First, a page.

Inchcape chief executive Duncan Tait said that the automotive distribution and car retail PLC had made an “excellent start to 2023”, despite the adverse effects of certain OEMs’ shift to a direct-to-consumer agency model.
The business reported revenues up 50% in total, to £2.7 billion, in the period to March 31, 2023, in a trading statement issued via the London Stock Exchange this morning and stated that its full year results expected to be in line with published market consensus which predict pre-tax profits of £487m.
But as revenues rose by 70% in distribution following the group’s acquisition of the Derco – the largest automotive distributor in Latin America – its retail revenues rose by 8% in a performance hampered by the agency model shift.
It described the retail performance as “a robust performance” in the context of the switch to agency, for certain brands, at the start of the year”, adding: “Revenue growth was adversely impacted by the shift towards Agency for certain brands”.
Inchcape reported that, along with a recovery of new vehicle supplies, the continued growth of its aftermarket operations and the roll-out of its standalone bravoauto used car retail had supported growth in retail revenues.
Its operations are increasingly focussed on its global dirtribution business, however.
Tait said: “Inchcape has made an excellent start to 2023. Our first quarter results show a continuation of the trends we experienced at the end of last year, with organic growth underpinned by the improvement in vehicle supply.
“Growth in the Distribution segment was further accelerated by the significant contribution from new businesses in the Americas – with Derco, Simpson Motors and Ditec all contributing positively. I am especially pleased with our progress in integrating Derco, and we remain firmly on track with our plans.”
“During the quarter we continued to shift the Group’s portfolio towards Distribution, expanding our footprint in APAC. This included Mercedes-Benz’s operations in Indonesia and an agreement to acquire CATS, the leading distributor of luxury vehicles in the Philippines – another new and exciting high growth market for the Group.”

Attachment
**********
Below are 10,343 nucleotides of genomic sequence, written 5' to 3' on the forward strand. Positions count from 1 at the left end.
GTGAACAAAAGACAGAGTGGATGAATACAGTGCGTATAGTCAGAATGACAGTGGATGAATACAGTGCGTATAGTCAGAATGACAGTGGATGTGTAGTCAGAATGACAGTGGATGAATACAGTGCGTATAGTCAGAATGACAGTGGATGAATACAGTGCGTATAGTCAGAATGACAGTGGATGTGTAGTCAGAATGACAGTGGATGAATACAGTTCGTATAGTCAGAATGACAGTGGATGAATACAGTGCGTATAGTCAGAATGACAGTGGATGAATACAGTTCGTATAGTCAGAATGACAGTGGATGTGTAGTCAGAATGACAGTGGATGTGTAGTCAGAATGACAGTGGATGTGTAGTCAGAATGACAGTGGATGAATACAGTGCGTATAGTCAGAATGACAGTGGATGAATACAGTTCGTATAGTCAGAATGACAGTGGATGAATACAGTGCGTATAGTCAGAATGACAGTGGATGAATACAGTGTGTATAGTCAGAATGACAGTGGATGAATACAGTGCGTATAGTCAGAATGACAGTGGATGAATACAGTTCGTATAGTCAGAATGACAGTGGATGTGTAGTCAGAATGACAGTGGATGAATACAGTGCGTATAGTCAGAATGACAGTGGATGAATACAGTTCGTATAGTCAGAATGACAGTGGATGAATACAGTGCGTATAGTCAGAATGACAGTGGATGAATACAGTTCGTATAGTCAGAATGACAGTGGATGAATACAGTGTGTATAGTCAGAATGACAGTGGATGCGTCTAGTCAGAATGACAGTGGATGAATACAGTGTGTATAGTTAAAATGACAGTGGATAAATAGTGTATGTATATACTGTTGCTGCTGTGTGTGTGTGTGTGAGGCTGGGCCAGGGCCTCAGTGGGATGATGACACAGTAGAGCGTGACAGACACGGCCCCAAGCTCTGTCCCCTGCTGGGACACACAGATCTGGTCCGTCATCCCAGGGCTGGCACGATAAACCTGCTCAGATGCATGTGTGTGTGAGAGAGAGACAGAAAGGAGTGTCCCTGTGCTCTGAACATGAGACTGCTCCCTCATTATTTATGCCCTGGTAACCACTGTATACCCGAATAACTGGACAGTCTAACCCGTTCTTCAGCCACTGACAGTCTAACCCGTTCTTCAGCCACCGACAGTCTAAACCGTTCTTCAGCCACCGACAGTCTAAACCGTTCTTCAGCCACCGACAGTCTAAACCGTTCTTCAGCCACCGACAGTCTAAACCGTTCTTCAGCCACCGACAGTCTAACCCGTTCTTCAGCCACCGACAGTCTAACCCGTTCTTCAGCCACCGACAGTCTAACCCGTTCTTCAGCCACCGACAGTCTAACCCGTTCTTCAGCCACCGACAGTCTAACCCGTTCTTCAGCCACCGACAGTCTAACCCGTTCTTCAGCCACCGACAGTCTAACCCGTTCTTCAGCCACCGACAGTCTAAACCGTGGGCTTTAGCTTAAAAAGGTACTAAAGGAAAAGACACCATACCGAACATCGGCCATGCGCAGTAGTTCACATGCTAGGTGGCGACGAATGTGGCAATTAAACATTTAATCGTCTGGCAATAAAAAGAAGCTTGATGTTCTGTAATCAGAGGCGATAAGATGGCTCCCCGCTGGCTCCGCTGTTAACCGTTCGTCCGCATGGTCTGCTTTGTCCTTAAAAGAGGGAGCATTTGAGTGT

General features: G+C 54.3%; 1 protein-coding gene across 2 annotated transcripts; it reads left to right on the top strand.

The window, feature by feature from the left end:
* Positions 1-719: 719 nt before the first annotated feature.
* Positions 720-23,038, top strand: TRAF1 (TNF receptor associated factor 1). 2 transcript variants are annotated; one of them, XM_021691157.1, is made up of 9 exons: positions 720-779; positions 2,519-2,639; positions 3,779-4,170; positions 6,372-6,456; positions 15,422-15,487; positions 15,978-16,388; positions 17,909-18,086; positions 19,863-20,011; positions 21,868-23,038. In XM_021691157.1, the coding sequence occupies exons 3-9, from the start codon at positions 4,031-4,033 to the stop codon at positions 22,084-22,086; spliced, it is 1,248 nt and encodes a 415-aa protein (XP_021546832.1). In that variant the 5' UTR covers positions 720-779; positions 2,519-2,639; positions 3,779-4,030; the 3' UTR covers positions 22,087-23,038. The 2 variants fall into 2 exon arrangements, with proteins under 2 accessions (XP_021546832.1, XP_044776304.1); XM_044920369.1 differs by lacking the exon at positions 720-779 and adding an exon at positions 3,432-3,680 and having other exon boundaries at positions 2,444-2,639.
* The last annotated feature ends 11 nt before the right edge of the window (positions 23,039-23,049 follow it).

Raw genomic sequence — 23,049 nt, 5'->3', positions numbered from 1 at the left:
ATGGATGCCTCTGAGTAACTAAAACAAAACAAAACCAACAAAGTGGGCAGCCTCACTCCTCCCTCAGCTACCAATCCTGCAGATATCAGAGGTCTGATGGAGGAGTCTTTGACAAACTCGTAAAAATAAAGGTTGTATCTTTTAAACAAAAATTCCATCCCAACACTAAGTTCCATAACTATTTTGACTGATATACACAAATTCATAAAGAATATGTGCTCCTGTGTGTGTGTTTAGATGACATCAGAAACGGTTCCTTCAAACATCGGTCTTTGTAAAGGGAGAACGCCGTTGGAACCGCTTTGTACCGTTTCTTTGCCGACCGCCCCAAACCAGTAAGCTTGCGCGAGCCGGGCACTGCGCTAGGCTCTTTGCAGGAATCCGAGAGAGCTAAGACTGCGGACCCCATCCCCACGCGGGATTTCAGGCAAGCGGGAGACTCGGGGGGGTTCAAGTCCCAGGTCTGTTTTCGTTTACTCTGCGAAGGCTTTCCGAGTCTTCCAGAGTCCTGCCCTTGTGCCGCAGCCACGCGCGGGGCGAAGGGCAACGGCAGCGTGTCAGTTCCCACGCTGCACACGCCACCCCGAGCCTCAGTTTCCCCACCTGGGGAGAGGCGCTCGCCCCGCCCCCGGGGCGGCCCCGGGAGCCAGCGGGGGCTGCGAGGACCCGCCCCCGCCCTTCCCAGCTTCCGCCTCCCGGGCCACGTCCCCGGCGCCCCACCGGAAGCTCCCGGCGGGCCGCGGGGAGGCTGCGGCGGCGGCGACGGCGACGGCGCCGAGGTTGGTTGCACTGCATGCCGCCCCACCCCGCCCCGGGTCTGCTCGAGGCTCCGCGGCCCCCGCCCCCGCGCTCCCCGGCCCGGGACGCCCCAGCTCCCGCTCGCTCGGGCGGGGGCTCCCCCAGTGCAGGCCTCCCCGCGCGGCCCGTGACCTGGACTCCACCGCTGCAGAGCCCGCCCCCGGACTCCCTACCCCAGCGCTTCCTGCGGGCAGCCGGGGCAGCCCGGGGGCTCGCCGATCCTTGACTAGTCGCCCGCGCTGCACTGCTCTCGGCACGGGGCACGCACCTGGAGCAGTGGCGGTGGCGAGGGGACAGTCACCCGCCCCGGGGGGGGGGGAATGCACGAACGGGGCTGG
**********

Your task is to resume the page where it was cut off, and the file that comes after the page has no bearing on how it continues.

He added: “Inchcape is a business with great momentum and an exciting future. With a clear and proven strategy, we are well-positioned to capitalise on further opportunities for organic growth and market consolidation, and I am confident we will continue to deliver sustainable growth and long-term value for all our stakeholders.”
Today’s trading update comes three months after Inchcape Retail’s annual financial results revealed that it had rebounded from £76.4m pre-tax loss to deliver profitability in 2021.
The AM100 car retail group, part of Inchcape PLC, delivered a pre-tax profit of £6.54m as turnover rose by 22.7% to £1.33 billion (2020: 1.08bn) in the 12-month period to December 31, 2021, documents published via Companies House revealed.
Last month Tait highlighted the success of the automotive PLC’s “portfolio shift towards distribution” as it reported a near-50% growth in profits in its 2022 annual financial results.
Group revenue rose 18% to £8.1 billion, as new vehicle supplies started to recover following post-COVID shortages, with the group reporting that “higher margins and operating leverage” had helped it to a 49.8% rise in pre-tax profits to £373m (2021: £249m).
Last August Steven Eagell confirmed its acquisition of Inchcape’s Toyota dealership in Oxford, over three weeks after AM initially reported the move.
Inchcape’s disposal followed a restructure of its operations overseen by former chief executive James Brearley, who described the plan in an AM profile interview prior to his departure in 2021.
At that point, the PLC completed the sale or closure of 20 dealerships in the space of two years and the loss of the ‘retail’ classification from its London Stock Exchange listing as its global focus shifted towards distribution.
It is now delivering growth with its expanding used car retail division bravoauto, which grew to 17 sites in December.